The tiff defines absurdity, but here it is: The Dodgers did not hit on the field before Sunday’s series finale against the Braves. Instead, they found themselves discussing the previous day’s round of batting practice.
During Saturday’s game, Atlanta broadcasters Chip Caray and Joe Simpson crafted a piece of viral curmudgeonry by ranting about several Dodgers wearing T-shirts during batting practice. The segment lasted multiple minutes. Simpson, who played in parts of four seasons with the Dodgers, focused on Chase Utley for wearing no socks and hiked-up uniform pants, in addition to his T-shirt. Simpson described this as “unprofessional” and Utley’s outfit as “an embarrassment.”
The comments did not sit well with manager Dave Roberts, who objected to Simpson criticizing his team’s professionalism. Simpson visited the Dodgers clubhouse Sunday morning to meet with Utley. An apology was conveyed from the Braves to Roberts, but Roberts did not speak with Simpson before his pregame session with reporters.
“If I said something that was kind of a cheap shot, after I had time to think about it, I would expect an apology,” Roberts said.
Simpson and Caray expressed their view that because the Dodgers were not in uniform, fans at batting practice could not recognize them. This might be an inadvertent show of solidarity for those in Los Angeles unable to access SportsNet LA, but still sounds unlikely in this digital age.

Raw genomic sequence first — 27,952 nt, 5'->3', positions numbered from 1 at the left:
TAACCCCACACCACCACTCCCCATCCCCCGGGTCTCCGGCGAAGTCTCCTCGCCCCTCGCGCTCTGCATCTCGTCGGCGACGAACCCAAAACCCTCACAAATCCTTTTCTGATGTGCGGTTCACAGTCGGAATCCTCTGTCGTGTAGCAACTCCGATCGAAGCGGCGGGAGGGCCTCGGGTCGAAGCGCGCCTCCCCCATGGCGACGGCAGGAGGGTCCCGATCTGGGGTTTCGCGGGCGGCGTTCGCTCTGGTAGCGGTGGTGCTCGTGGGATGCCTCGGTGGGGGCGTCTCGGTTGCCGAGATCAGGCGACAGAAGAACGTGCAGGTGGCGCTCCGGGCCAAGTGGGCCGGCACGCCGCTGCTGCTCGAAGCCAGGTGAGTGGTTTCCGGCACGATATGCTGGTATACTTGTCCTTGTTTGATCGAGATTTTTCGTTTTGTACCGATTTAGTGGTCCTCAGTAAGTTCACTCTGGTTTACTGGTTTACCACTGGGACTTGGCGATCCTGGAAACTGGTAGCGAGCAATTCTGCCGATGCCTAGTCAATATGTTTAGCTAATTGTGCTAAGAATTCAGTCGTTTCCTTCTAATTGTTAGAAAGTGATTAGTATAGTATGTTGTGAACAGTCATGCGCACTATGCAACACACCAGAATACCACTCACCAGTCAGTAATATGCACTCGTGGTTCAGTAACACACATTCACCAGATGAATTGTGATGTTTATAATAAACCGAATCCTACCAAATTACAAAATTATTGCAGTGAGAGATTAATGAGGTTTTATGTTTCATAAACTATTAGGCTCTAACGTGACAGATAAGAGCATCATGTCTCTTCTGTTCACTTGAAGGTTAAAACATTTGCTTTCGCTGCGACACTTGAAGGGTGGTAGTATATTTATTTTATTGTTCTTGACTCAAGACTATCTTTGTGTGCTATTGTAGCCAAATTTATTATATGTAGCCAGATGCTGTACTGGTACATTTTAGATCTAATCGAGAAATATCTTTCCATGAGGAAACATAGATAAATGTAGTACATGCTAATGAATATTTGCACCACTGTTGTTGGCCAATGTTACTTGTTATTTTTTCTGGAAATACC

Roberts objected to the remarks on several grounds. Utley was wearing a T-shirt for which proceeds go to cancer research. The rant from Simpson came with prepared footage of batting practice, which played during the fifth inning of a one-run game between two teams with playoff aspirations. To target Utley, a 39-year-old veteran whom the Dodgers treat with a rare sort of reverence, offended Roberts’ sensibilities.
“You’re talking about fans and professionalism,” Roberts said. “And batting practice is to get your work in, which Chase does in an amazing job. All of our players do. To see him take ground balls or to work his routine in the cage, that would be the takeaway. That would be my message to the fans: to watch him, how he works and prepares for a Major League Baseball game, as do all our players.
“So to take a shot at him and our guys, I just thought it was unfair.”
Roberts suggested it was important for the elders in the game, from executives to managers to broadcasters, to embrace the personalities and proclivities of players in order to market the sport.
“The game is driven by the players,” Roberts said. “The world is changing. The game is changing. The commissioner himself is really making it a point to get even more fan interest. Where a bat flip or whatever it might be that adds a little color to the game, doesn’t mean it’s wrong.
“I think you judge a player by running balls out, playing the game hard. That’s what is important. I grew up in a different age. But players are different, and they’re still very talented. The game is about the players.”